China nickel ore lifeline at risk as Philippines talks tough
Nickel ore shipments from the Philippines may be jeopardised by President-elect Rodrigo Duterte’s appointment of an anti-mining crusader to head the country’s environment department, a move that may potentially disrupt supplies to Chinese buyers.
Concerns that the new government will limit ore exports helped push nickel higher on the London Metal Exchange on Wednesday, analysts from Australia & New Zealand Banking Group Ltd. said in a note. The metal closed up 0.4 per cent. It lost 0.7 per cent to trade at $9,165 a ton by 9:27 am in Shanghai on Thursday after the International Monetary Fund cut its forecast for US growth this year.
“We might see an imminent crackdown on Philippines’ small mines,” Sam Xia, an analyst at China Merchants Futures Ltd., said from Shenzhen on Wednesday, a day after Regina “Gina” Lopez, 61, managing director of ABS-CBN Lingkod Kapamilya Foundation Inc., said that she’d accept the role. “This will reduce its nickel ore exports, including to China.”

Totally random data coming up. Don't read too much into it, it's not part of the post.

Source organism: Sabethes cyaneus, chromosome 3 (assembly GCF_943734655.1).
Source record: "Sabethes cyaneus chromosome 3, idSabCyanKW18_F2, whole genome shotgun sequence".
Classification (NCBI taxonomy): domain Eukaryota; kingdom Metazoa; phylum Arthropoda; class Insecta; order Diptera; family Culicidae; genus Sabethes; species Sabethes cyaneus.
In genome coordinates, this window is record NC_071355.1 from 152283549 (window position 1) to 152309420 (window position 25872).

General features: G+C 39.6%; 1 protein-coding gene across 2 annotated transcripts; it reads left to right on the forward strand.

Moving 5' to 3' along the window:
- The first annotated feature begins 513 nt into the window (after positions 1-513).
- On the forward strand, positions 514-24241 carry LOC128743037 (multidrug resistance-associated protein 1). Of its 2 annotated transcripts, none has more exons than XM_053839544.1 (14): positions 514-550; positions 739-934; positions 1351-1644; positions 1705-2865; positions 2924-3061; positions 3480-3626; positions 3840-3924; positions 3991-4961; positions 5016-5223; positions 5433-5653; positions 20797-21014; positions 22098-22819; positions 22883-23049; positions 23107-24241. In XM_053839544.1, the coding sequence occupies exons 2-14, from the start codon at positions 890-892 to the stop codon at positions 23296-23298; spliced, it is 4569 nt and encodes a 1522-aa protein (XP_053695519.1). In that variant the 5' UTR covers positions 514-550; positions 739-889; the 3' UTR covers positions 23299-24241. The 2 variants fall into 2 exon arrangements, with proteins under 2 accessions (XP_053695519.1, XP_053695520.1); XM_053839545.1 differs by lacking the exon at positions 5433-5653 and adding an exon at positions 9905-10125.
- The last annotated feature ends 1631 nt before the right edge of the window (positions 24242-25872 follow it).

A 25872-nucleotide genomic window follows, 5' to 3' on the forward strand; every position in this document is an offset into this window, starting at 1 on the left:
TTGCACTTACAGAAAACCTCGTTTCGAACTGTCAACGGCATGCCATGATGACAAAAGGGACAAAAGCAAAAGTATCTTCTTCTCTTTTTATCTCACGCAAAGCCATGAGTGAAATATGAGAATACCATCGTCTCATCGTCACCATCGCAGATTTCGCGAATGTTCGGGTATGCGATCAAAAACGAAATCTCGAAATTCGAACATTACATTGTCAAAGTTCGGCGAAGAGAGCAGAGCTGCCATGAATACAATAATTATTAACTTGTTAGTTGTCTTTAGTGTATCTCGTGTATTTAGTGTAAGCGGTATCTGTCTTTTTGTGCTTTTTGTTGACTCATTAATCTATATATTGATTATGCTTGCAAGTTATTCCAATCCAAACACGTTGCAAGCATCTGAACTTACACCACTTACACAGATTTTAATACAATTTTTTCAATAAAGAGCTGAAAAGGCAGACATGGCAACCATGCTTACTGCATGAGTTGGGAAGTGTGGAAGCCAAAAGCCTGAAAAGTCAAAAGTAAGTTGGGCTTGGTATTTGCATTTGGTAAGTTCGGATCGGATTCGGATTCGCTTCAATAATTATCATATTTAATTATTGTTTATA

The Philippines has emerged as the key supplier of nickel ore to Asia’s top economy after Indonesia halted shipments in January 2014 in a bid to promote local processing. Duterte, who takes office on June 30, told a forum this week that he will review all mining claims, and has referred to problematic mining in Surigao, a province that ships ore to China. The material is used to make nickel, which is used in stainless steel.
Lopez criticised miners’ track record in comments to ABS-CBN News Channel late Tuesday, saying that she didn’t like the industry as it harmed the environment and hurt the poor. Stocks of locally listed mining companies slumped this week, including Nickel Asia Corp., the nation’s largest producer in which Japan’s Sumitomo Metal Mining Co. owns a stake.
China’s nickel ore imports from the Philippines rose to 3 million tonnes in May, the highest level in seven months, according to official figures. That accounted for 97 per cent of the country’s total purchases. Shipments from Indonesia have dwindled after that country’s prohibition.